From processing the food that your dog consumes to breaking down and excreting toxins, the liver is involved with so many organic operations that the causes of liver disease in dogs can be induced directly or indirectly.
The liver is the principal industrial center of the body, and in the process of executing its wide-ranging functions, it is assisted by and also helps many other organs in the body. This interconnection is among the main reasons behind the complexity in diagnosing feline canine liver diseases.
The fact that liver disease initially manifests with very obscure symptoms contributes to the problem, and frequently results in a late diagnosis and treatment. At the same time, the liver has a great reserve and regenerative capability that enables it to continue operating, even in emergencies, also leading to a late detection.
A physical injury, overloading that requires it to function beyond its normal capacity, and infection may directly impact on the liver. A small bruise or contusion may heal by itself, but a blow to the front of the stomach (for instance, when a dog is hit by a car) could fracture a lobe of the liver.
Bleeding into the abdomen can sometimes prove to be fatal. An injury may also cause inflammation of the liver, a condition called hepatitis. Hepatitis can also result from infections caused by bacteria, viruses, toxins, and overdose of certain drugs.
Some of the prominent drugs that can be instrumental in affecting the liver include analgesics, glucocorticoids, de-worming drugs, and those used to treat arthritis. Occasionally liver disease may be the direct consequence of a congenital defect as the portal vein bypasses the liver, a condition called a liver shunt, which starves the liver of much needed blood.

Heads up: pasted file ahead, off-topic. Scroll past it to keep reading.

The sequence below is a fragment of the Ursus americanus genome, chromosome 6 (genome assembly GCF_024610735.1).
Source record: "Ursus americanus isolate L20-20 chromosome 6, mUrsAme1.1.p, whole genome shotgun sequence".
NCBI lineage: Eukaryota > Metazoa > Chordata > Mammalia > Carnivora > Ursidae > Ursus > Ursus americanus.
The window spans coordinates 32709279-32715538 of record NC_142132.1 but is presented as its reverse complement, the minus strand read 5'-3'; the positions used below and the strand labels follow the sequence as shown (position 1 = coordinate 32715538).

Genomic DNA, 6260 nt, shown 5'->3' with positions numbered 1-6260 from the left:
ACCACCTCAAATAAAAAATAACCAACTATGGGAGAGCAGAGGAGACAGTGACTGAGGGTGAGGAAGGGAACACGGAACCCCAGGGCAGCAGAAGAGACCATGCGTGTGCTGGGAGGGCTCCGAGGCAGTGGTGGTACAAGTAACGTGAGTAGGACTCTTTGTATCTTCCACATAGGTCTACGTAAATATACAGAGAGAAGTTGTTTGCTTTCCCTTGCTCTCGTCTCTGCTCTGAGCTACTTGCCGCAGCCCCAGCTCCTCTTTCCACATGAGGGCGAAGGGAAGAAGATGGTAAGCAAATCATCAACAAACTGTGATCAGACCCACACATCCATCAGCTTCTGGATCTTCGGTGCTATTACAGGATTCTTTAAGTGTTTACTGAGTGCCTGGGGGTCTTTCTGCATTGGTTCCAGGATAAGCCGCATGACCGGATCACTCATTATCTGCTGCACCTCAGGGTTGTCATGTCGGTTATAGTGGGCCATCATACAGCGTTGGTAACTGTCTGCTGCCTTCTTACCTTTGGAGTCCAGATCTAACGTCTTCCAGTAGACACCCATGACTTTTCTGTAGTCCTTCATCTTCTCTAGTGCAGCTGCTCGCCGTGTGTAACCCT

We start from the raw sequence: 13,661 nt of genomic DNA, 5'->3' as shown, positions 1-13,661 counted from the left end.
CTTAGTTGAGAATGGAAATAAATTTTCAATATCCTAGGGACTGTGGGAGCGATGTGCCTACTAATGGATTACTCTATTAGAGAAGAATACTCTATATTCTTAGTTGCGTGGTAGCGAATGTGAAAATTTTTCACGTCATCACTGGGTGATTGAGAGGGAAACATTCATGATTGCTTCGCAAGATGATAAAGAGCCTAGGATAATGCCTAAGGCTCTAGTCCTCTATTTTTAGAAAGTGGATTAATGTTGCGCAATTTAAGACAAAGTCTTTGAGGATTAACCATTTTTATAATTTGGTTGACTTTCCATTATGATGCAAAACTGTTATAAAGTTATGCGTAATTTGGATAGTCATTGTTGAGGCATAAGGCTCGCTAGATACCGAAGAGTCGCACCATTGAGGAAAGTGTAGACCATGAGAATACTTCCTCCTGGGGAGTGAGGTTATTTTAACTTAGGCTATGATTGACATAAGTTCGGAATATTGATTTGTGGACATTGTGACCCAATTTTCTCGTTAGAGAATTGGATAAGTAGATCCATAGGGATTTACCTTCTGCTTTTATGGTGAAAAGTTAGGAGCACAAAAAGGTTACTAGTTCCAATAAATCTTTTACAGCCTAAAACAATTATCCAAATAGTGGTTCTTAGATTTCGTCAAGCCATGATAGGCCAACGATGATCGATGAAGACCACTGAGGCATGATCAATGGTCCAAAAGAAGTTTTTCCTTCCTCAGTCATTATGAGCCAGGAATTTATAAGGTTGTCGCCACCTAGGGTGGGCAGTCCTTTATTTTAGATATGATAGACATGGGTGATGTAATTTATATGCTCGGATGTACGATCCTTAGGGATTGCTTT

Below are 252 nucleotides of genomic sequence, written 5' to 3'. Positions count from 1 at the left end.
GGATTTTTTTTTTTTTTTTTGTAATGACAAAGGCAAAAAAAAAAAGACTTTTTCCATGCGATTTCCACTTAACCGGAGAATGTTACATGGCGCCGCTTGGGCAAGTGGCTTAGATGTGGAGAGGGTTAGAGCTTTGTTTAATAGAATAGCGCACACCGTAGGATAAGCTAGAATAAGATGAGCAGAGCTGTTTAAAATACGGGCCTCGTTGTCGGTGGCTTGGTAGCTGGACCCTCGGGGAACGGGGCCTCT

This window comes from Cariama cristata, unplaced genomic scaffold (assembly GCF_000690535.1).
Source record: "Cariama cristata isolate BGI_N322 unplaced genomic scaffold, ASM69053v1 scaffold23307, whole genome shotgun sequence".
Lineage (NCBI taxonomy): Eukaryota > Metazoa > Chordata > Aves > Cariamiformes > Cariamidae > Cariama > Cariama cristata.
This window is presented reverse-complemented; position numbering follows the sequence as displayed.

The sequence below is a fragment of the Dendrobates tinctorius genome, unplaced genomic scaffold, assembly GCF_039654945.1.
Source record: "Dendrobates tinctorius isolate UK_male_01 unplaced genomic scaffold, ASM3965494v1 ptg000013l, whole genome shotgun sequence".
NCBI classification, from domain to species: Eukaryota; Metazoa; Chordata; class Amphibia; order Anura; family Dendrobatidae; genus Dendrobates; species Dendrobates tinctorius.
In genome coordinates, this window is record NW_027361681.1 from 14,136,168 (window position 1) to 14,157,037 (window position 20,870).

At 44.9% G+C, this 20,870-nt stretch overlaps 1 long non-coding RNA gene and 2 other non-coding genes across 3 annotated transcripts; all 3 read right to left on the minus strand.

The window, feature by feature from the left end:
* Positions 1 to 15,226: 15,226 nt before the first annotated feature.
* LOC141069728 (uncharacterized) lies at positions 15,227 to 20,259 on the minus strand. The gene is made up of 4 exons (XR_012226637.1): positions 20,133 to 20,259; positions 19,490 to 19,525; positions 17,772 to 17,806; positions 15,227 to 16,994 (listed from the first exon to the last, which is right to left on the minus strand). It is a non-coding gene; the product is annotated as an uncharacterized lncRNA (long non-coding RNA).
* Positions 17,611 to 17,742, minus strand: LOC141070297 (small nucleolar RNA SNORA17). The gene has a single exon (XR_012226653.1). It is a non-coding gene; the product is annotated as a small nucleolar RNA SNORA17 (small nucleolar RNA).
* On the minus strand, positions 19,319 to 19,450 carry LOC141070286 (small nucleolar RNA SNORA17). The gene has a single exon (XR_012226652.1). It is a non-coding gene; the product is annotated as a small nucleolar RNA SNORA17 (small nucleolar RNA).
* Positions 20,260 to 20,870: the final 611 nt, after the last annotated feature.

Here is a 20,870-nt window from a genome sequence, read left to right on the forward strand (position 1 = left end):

One of the basic types of indirect causes of liver disease in dogs, pancreas disease, is the most common. The pancreas is situated very near the liver, and any inflammation that takes place with digestive enzymes can spill over and reflect on liver operation. Any disease that affects functioning of the right side of the heart can also have a detrimental affect on the liver.
Cancer comes under the category of direct as well as indirect causes of liver disease in dogs. Cancer may develop from within the liver or spread to the liver. The extra supply of blood through the portal vein and artery, increases the chances of cancer arriving at the liver more quickly than in any other organ.
There are many toxins that can cause liver problems in dogs. Whatever medication that might be needed to treat other diseases should be given under the guidance of a veterinarian. The diet of your pet should also be conducive to his health and be commensurate with the natural essentials of the species.